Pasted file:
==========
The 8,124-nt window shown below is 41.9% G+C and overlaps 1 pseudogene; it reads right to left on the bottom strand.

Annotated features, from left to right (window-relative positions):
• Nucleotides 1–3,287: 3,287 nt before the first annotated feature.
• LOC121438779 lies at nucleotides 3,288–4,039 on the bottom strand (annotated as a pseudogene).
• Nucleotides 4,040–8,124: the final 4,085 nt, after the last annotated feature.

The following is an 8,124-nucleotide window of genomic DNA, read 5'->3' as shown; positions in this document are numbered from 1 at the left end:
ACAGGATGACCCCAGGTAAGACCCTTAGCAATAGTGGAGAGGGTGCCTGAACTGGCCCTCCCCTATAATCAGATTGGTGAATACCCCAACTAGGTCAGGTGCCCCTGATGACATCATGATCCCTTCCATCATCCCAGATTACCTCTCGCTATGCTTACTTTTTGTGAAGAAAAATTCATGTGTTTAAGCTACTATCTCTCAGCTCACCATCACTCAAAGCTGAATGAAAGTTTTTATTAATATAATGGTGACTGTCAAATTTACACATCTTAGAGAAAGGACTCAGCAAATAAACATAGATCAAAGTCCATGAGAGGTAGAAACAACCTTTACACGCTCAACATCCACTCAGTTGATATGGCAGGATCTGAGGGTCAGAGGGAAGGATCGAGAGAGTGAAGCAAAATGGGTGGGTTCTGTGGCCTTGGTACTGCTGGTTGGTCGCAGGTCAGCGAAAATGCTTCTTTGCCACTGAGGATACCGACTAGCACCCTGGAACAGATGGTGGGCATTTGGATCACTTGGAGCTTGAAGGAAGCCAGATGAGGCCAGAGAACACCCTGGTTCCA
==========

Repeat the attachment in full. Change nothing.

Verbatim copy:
The 8,124-nt window shown below is 41.9% G+C and overlaps 1 pseudogene; it reads right to left on the bottom strand.

Annotated features, from left to right (window-relative positions):
• Nucleotides 1–3,287: 3,287 nt before the first annotated feature.
• LOC121438779 lies at nucleotides 3,288–4,039 on the bottom strand (annotated as a pseudogene).
• Nucleotides 4,040–8,124: the final 4,085 nt, after the last annotated feature.

The following is an 8,124-nucleotide window of genomic DNA, read 5'->3' as shown; positions in this document are numbered from 1 at the left end:
ACAGGATGACCCCAGGTAAGACCCTTAGCAATAGTGGAGAGGGTGCCTGAACTGGCCCTCCCCTATAATCAGATTGGTGAATACCCCAACTAGGTCAGGTGCCCCTGATGACATCATGATCCCTTCCATCATCCCAGATTACCTCTCGCTATGCTTACTTTTTGTGAAGAAAAATTCATGTGTTTAAGCTACTATCTCTCAGCTCACCATCACTCAAAGCTGAATGAAAGTTTTTATTAATATAATGGTGACTGTCAAATTTACACATCTTAGAGAAAGGACTCAGCAAATAAACATAGATCAAAGTCCATGAGAGGTAGAAACAACCTTTACACGCTCAACATCCACTCAGTTGATATGGCAGGATCTGAGGGTCAGAGGGAAGGATCGAGAGAGTGAAGCAAAATGGGTGGGTTCTGTGGCCTTGGTACTGCTGGTTGGTCGCAGGTCAGCGAAAATGCTTCTTTGCCACTGAGGATACCGACTAGCACCCTGGAACAGATGGTGGGCATTTGGATCACTTGGAGCTTGAAGGAAGCCAGATGAGGCCAGAGAACACCCTGGTTCCA